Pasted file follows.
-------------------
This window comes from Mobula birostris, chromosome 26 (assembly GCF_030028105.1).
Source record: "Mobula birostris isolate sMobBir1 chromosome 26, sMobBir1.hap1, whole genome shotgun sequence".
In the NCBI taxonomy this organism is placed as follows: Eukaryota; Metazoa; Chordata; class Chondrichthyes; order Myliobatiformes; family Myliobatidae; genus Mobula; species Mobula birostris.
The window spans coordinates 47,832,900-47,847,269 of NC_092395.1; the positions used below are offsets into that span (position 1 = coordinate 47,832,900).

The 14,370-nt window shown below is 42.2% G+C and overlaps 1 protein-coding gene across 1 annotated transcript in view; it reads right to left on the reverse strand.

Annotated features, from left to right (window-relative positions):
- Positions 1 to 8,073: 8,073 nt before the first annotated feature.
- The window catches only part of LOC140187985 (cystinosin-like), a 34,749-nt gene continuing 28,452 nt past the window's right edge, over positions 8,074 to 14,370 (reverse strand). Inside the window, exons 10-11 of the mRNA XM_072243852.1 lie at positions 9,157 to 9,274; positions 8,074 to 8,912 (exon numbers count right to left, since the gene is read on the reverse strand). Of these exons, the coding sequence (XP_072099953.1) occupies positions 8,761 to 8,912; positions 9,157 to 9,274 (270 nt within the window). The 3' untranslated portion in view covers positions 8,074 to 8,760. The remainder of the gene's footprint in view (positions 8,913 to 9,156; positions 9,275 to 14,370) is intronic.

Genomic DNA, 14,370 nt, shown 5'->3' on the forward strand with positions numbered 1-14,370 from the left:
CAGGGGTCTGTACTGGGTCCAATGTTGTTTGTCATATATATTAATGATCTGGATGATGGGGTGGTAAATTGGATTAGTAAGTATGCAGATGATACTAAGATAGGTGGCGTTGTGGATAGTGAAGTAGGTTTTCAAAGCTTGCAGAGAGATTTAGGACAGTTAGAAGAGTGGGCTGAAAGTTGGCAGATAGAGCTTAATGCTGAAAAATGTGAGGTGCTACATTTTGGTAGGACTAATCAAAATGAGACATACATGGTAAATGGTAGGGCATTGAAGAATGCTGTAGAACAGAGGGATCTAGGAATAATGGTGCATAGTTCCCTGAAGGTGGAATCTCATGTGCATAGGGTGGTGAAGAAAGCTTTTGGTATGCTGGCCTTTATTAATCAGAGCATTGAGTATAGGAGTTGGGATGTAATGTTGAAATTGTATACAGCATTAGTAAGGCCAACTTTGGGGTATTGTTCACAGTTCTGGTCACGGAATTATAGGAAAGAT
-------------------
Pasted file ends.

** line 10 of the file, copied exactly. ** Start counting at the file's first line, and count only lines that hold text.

CAGGGGTCTGTACTGGGTCCAATGTTGTTTGTCATATATATTAATGATCTGGATGATGGGGTGGTAAATTGGATTAGTAAGTATGCAGATGATACTAAGATAGGTGGCGTTGTGGATAGTGAAGTAGGTTTTCAAAGCTTGCAGAGAGATTTAGGACAGTTAGAAGAGTGGGCTGAAAGTTGGCAGATAGAGCTTAATGCTGAAAAATGTGAGGTGCTACATTTTGGTAGGACTAATCAAAATGAGACATACATGGTAAATGGTAGGGCATTGAAGAATGCTGTAGAACAGAGGGATCTAGGAATAATGGTGCATAGTTCCCTGAAGGTGGAATCTCATGTGCATAGGGTGGTGAAGAAAGCTTTTGGTATGCTGGCCTTTATTAATCAGAGCATTGAGTATAGGAGTTGGGATGTAATGTTGAAATTGTATACAGCATTAGTAAGGCCAACTTTGGGGTATTGTTCACAGTTCTGGTCACGGAATTATAGGAAAGAT